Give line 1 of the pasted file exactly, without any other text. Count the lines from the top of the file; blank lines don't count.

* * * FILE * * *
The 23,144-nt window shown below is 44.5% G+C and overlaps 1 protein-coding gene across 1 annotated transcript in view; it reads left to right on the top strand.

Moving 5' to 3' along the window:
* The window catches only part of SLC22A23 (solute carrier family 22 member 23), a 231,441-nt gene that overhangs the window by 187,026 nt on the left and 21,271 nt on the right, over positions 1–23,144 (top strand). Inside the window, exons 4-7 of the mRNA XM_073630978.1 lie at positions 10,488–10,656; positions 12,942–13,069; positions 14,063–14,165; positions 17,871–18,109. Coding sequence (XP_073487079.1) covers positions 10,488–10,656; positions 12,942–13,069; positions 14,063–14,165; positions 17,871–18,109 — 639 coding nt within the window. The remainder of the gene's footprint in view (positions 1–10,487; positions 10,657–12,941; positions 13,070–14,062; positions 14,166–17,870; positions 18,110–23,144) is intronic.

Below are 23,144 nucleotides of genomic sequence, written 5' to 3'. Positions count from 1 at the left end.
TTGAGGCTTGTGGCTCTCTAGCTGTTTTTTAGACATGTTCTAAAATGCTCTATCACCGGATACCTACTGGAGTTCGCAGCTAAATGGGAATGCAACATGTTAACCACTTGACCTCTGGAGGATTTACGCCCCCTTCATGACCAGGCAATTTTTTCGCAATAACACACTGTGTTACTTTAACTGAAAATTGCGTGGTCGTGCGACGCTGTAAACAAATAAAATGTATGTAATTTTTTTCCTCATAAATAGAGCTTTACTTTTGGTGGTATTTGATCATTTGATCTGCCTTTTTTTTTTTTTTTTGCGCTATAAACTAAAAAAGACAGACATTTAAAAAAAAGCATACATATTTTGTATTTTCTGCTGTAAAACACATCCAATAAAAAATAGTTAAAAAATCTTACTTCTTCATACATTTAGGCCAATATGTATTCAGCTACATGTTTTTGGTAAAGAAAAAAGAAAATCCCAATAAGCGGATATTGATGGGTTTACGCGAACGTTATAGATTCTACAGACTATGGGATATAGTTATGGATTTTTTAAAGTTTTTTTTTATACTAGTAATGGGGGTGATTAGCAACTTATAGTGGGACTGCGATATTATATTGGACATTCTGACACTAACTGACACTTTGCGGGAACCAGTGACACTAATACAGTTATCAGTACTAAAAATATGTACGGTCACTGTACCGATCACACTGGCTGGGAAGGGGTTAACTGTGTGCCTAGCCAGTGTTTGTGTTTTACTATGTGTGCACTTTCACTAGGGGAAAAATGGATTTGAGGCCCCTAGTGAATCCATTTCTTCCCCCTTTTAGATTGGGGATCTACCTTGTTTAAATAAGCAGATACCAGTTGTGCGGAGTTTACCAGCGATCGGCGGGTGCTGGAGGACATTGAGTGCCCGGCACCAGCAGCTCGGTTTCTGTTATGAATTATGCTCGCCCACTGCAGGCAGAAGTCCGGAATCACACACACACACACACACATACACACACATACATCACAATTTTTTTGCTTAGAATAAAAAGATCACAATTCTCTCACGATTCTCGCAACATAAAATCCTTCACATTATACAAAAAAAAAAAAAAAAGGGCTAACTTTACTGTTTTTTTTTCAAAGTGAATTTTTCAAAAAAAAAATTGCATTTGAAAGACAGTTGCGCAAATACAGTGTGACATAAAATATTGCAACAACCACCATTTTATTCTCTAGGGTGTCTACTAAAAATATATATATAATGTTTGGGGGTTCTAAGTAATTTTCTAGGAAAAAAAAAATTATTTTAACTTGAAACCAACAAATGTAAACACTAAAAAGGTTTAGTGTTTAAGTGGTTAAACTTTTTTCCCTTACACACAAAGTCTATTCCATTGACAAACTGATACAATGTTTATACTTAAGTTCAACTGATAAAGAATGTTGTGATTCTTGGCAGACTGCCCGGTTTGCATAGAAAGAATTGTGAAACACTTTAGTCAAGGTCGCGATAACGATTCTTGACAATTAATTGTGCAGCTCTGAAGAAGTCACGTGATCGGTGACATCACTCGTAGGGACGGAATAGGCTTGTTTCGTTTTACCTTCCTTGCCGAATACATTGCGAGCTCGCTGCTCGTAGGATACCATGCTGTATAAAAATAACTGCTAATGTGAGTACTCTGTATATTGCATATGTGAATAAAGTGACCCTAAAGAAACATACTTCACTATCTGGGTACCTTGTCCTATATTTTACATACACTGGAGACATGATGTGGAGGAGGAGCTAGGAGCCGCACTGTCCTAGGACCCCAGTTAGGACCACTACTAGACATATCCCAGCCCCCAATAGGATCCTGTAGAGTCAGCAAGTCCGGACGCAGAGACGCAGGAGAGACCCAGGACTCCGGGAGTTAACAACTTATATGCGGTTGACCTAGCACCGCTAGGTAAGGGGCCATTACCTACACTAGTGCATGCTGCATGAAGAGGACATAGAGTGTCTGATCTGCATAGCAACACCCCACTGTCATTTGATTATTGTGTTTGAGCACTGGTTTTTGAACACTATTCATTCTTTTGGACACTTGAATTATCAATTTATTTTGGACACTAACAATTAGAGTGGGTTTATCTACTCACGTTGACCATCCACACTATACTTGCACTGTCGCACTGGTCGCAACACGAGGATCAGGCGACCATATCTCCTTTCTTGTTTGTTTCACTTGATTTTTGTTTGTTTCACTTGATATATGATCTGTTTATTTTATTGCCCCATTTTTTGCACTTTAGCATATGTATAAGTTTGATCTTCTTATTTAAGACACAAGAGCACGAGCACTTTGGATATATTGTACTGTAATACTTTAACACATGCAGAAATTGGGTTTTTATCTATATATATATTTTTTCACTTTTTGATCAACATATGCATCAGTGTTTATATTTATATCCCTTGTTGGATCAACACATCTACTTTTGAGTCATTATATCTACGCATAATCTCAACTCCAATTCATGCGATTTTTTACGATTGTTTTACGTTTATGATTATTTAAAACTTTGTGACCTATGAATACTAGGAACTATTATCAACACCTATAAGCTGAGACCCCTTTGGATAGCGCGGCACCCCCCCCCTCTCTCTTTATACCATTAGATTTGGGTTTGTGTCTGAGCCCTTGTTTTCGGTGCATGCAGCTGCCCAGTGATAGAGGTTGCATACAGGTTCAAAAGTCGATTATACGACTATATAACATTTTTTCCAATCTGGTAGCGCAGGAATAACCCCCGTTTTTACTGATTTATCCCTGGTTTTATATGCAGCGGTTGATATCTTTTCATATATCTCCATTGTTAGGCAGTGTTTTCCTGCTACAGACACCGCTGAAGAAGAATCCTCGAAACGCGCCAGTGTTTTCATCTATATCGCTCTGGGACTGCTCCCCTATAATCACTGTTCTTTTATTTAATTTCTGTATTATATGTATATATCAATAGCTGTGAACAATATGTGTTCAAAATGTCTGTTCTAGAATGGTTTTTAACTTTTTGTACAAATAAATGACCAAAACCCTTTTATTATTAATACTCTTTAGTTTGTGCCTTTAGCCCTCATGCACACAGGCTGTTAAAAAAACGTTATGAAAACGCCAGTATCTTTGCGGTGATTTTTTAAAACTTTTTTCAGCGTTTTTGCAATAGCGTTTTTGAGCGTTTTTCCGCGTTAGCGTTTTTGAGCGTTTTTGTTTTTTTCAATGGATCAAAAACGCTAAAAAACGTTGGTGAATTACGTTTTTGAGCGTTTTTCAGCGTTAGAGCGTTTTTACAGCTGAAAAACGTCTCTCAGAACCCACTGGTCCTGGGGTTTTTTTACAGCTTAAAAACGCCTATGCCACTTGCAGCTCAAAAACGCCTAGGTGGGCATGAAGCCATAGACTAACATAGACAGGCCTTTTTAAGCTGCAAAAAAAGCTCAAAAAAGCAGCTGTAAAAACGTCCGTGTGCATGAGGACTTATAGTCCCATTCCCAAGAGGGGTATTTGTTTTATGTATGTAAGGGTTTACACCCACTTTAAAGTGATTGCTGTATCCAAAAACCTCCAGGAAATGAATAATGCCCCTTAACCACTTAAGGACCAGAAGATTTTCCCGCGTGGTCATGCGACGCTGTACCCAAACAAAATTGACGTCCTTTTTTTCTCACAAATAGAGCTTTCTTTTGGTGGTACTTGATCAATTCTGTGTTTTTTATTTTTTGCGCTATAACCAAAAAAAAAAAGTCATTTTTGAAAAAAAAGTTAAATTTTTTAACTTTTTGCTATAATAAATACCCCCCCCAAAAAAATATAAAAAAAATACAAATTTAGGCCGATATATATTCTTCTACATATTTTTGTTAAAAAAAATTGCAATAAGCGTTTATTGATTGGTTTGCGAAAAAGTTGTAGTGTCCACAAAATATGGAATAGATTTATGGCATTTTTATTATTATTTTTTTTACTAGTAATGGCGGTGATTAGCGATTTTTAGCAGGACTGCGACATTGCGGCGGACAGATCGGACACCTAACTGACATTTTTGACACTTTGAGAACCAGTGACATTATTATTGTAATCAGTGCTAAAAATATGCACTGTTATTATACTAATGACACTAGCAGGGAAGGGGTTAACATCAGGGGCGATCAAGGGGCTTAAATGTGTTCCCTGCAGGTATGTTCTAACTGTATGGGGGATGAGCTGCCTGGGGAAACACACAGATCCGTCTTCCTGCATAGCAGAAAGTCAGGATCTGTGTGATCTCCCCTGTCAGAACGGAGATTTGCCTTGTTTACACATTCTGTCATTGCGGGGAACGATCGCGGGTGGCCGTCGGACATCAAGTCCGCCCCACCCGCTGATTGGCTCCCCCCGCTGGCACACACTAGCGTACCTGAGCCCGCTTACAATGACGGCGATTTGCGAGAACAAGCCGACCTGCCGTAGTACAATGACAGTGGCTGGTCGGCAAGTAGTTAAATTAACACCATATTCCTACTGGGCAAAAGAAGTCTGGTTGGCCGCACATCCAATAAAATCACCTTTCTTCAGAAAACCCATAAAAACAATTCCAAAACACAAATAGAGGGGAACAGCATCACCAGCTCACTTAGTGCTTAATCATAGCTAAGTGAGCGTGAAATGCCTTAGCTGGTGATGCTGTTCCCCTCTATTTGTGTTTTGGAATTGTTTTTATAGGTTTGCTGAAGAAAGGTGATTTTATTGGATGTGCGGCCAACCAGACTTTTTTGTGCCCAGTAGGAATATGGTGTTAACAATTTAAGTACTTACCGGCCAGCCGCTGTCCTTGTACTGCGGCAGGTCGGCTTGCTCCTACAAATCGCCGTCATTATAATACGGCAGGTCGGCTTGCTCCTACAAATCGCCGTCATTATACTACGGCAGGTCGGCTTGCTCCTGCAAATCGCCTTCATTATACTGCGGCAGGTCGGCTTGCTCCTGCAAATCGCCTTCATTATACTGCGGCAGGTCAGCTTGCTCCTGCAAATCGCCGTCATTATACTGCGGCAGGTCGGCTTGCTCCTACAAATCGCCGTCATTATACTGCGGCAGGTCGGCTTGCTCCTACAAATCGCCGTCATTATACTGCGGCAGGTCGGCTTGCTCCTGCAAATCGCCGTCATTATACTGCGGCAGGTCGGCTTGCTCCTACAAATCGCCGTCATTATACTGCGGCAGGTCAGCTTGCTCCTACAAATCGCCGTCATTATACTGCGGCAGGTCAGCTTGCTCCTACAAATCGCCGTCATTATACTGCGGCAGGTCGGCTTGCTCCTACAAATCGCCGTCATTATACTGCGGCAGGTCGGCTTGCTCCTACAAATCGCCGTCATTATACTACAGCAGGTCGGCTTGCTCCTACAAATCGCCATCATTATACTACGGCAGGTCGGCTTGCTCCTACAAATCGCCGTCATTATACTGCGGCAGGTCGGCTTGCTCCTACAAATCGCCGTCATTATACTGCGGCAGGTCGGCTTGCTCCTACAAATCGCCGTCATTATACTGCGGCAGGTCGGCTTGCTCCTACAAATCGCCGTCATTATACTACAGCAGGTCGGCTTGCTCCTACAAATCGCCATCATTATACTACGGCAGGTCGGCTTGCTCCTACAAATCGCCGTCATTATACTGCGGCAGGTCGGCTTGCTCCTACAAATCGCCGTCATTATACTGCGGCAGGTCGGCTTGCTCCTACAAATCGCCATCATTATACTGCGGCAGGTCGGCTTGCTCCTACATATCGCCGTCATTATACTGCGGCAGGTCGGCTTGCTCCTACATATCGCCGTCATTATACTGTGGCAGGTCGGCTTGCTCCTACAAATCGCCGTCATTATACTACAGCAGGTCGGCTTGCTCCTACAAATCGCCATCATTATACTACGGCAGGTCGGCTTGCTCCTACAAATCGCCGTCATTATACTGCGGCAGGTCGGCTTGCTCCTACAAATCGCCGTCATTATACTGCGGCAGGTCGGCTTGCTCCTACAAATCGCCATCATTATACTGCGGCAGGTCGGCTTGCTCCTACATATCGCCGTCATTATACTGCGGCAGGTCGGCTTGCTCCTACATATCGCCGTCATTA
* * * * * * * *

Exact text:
The 23,144-nt window shown below is 44.5% G+C and overlaps 1 protein-coding gene across 1 annotated transcript in view; it reads left to right on the top strand.